Ann Patchett’s Commonwealth* is like an unfamiliar lake on a ninety-degree day that you can’t wait to sink into; even if you don’t know how deep it goes, you won’t want to come up for air.
It starts in Los Angeles, with a bottle of gin and orange trees heavy with fruit. Bert Cousins walks into the christening party for Beverly and Fix Keating’s new daughter Franny with a completely inappropriate gift (the gin), which when mixed with fresh-squeezed juice from the backyard oranges leads to revelry not usually associated with christening parties.
Then Bert kisses Beverly, leading to the unraveling of two families and the imperfect attempt to knit together a new blended family. Beverly and Bert move to Virginia with Franny and her older sister Caroline; Bert’s four children—Cal, Holly, Jeanette, and Albie—visit during the summers, leaving their mother Teresa behind in L.A. Bert and Beverly are “careless people” in many respects; the children are often unsupervised, and they find their (dangerous) freedom exhilarating: “It was like that every summer the six of them were together. Not that the days were always fun, most of them weren’t, but they did things, real things, and they never got caught.”
The kiss is the first of three turning points in this excellent novel. The second involves a terrible accident; the third is when Franny, adrift in her twenties, meets the acclaimed novelist Leo Posen and tells him her family’s story.
Commonwealth follows eleven major characters over fifty years—and manages to deliver full portraits of their lives in less than 350 pages. Each chapter is as exquisitely paced and revealing as a short story (indeed, several of the chapters could stand alone as stories), and yet the whole is greater than the sum of its parts. Ms. Patchett’s storytelling makes the ordinary gripping; for instance, when Franny is treated like a cook and maid by Leo’s publishing friends in the summer house they’ve rented together, I started biting my nails, wondering if she would snap. I practically cheered when, earlier in the book, Teresa puts her four kids on the plane to their father (who had pushed for full summer custody) without suitcases but with a list of all the appointments they need (dentist, doctor, etc): “Beverly Cousins wanted her family? Have at it.”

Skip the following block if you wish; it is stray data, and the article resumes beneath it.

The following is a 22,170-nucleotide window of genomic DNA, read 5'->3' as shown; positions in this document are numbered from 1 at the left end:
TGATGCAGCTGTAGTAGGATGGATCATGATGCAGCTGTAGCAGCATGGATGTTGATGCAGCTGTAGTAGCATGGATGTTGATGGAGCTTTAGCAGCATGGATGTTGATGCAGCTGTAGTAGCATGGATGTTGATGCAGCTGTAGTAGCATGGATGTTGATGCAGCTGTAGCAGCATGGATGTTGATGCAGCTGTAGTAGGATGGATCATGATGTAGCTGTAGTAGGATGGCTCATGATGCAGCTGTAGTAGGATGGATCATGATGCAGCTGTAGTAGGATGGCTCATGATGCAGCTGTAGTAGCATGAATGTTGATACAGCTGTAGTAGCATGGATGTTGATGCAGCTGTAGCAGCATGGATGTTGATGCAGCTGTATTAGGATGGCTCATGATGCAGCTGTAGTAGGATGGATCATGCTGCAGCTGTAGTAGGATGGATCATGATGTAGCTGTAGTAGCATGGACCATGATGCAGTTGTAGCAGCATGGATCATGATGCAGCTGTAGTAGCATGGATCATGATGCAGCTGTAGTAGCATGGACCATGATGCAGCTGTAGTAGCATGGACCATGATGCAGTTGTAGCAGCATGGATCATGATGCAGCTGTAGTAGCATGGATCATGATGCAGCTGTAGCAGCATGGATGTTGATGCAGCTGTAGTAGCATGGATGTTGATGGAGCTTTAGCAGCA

I started off thinking that Commonwealth would be a book about divorce; and it is, of course, but it’s more about family, bad decisions and living with the consequences of those decisions, loyalty, and friendship. My copy of the book is studded with notes marking favorite passages and lines (“Franny’s skin was so translucent it acted more as a window than a shade.”); I’m willing to bet that if you pick it up (it’s out today), your copy will be too. Commonwealth is highly recommended.
Have you read Commonwealth or any of Ann Patchett’s other books?
*I received a copy of this book from the publisher for review purposes, which did not affect the content of my review.
** Confession: Though I own Bel Canto and State of Wonder (the former acquired at a delightful book swap birthday party in January 2009, the latter at Target, which maybe tells you something about my collecting habits), Commonwealth is the first of Ann Patchett’s books that I’ve read. I admire her work on behalf of independent bookstores, and you can be sure that if I ever visit Nashville, Parnassus Books would be the first stop on my itinerary.